The Organisation for Economic Co-operation and Development (OECD) has stated that without investment in infrastructure of around 3.5% of GDP per year, competitiveness will be blunted and there will be detrimental implications for the quality of life of the UK’s growing population.
Can this level of investment be achieved and sustained during the 2015 Parliament?
Government investment is falling…
Currently, public sector infrastructure investment totals around 1.5% of GDP, and OBR forecasts made at the time of the March 2015 Budget suggest that this will fall to 1.4% of GDP by 2019/20.
Chart 1: Public sector infrastructure investment
Public sector infrastructure investment 2010/11 to 2013/14 and forecasts to 2019/20, £ billion
This implies that, if the OECD target is to be met, around £45 billion per year will have to be found, either from additional government investment, or from the private sector, or a combination of both.
Raising the level of government investment through borrowing might seem the most straightforward option: UK government bonds are historically (and by international standards) very cheap, meaning that the government’s cost of borrowing is low.
Moreover, public spending on infrastructure can lead to higher economy-wide returns than other types of government expenditure.
While Conservative plans in the run-up to the election involved eradicating the deficit before borrowing more to invest, Labour and the Liberal Democrats excluded investment from their fiscal targets. In theory, this gives scope to increase investment by borrowing more.
However, neither of these parties is contemplating adding £45 billion a year to the deficit: much more modest increases to investment spending are proposed.
In fact, since all three of these parties want to see total government debt falling by the end of the Parliament, there would be constraints on the amount of public borrowing, whatever its purpose.
Chart 2: Planned infrastructure investment
Planned infrastructure investment from public and private sources (based on national infrastructure pipeline in December 2014), £ billion, 2013/14 prices
…but the private sector is yet to fill the gap
As a result, if the 3.5% target is to be attained, much more investment will have to come from the private sector. This would be nothing new: currently, 64% of planed infrastructure finance will come from the private sector (78% if projects funded by a mix of public and private finance are included).
But the financial crisis has changed the way the private financing market operates: recent years have seen a decline in private sector investment and some previously big players have scaled back their activities.
This is partly due to a drop-off in demand for long-term finance from governments still implementing austerity programmes, partly due to uncertainty and risk aversion about the economic outlook, and partly a result of regulatory requirements that oblige banks to reduce the amount of long-term debt on their balance sheets.
For instance, Royal Bank of Scotland, previously one of the world’s biggest financiers of large scale, long- term projects, has placed its entire project financing portfolio in its “non-core” arm, implying that it views this kind of investment with much less enthusiasm.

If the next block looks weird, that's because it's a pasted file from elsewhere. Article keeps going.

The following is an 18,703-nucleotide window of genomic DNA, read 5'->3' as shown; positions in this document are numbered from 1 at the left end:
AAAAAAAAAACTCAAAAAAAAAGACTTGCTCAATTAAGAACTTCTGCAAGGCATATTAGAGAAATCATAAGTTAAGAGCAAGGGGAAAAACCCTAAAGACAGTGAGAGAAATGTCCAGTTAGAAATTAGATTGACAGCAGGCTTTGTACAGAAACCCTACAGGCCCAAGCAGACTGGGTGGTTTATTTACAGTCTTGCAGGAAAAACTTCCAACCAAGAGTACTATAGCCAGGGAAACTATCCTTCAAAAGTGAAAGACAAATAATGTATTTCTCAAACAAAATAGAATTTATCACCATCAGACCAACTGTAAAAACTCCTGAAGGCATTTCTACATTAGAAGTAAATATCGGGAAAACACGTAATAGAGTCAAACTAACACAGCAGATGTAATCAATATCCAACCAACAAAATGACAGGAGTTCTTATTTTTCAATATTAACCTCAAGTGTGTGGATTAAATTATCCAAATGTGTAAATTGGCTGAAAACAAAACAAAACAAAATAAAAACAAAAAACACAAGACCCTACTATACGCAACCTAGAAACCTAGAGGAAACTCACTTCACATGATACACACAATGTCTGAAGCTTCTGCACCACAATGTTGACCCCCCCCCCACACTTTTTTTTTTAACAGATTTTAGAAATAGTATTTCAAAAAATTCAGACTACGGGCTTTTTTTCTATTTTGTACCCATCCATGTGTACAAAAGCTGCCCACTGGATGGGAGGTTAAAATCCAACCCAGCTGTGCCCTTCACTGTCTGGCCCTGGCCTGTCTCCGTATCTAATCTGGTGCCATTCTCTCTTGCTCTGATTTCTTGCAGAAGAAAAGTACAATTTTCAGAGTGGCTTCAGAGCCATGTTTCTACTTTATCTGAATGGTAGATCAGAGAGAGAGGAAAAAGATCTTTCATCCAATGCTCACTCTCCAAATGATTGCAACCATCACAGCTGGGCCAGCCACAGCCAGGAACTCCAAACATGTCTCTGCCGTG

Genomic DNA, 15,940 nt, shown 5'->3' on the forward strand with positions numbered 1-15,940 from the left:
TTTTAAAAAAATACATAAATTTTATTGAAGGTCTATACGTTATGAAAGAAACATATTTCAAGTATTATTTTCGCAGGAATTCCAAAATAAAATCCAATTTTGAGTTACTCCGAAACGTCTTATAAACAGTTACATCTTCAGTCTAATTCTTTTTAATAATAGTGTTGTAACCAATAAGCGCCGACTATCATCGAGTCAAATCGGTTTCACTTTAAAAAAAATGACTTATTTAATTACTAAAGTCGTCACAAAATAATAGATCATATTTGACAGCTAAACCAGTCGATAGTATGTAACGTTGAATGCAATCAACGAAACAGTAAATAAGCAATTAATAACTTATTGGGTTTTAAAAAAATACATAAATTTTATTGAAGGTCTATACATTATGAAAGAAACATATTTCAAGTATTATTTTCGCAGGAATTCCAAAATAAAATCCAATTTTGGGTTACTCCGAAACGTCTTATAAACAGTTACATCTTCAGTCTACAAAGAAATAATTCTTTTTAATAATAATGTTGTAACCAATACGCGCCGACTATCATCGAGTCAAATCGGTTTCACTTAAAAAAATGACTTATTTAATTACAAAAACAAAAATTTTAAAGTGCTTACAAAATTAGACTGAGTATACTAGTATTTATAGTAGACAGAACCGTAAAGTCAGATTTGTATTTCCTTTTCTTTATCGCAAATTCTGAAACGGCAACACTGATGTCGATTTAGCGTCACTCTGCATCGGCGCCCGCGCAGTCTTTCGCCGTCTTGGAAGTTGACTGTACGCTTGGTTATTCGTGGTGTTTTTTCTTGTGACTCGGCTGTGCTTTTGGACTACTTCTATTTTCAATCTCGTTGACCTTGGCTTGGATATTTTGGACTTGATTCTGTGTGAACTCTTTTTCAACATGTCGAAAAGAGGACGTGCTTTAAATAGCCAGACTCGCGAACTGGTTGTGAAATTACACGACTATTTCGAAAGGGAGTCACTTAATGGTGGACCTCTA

There is concern that the private sector can no longer be relied on to provide the investment required.
The Government can help to encourage private sector investment…
The previous Government introduced a number of measures to encourage private sector investment. The UK Guarantee Scheme provides government backing to schemes, meaning that they will go ahead even if a funding shortfall emerges in the future.
So far, projects worth up to £34 billion have been guaranteed, although whether or not these schemes would have found funding without the guarantees is not clear.
Pension funds typically seek long-term, reliable returns for their investors, but UK pension funds only invest around 1% of their assets in infrastructure, compared to up to 15% among Canadian and Australian funds.
The previous Government sought to encourage investment from pension funds with the Pensions Infrastructure Platform, but three years after its launch, only £330 million has been raised, and most of that has been invested in the maintenance of existing infrastructure.
The long-running public-private partnership model used in the UK since the early1990s has also been less successful at attracting investment in recent years. The revamped version of the Private Finance Initiative (known as PF2) has been criticised for its complexity, and has attracted limited take-up.
…but overcoming investors’ worries about political short-termism will be a challenge
The challenge for policymakers in the next Parliament is not to devise a new scheme with which to lure private finance, but rather to convince the market that the Government is committed to projects for the long run.
This was the motivation behind the previous Government’s Infrastructure Pipeline, which brings together detailed plans for private and publicly-funded investment up to the 2030s.
The Labour Party’s proposed infrastructure commission would perform a similar role, but would also seek to take major infrastructure decisions out of the hands of politicians.
The political cycle, with its horizon rarely extending beyond five years, is a potent enemy to infrastructure investment. Cross-party consensus could demonstrate commitment beyond the normal cycle and bolster confidence among investors.
- Conservatives: plan to invest over £100 billion infrastructure over the course of the Parliament.
- Labour: will set up an independent National Infrastructure Commission to assess how to meet infrastructure needs
- Liberal Democrats: investment in infrastructure will continue to rise in absolute terms and as a share of the economy
- SNP: (…) substantial new infrastructure investment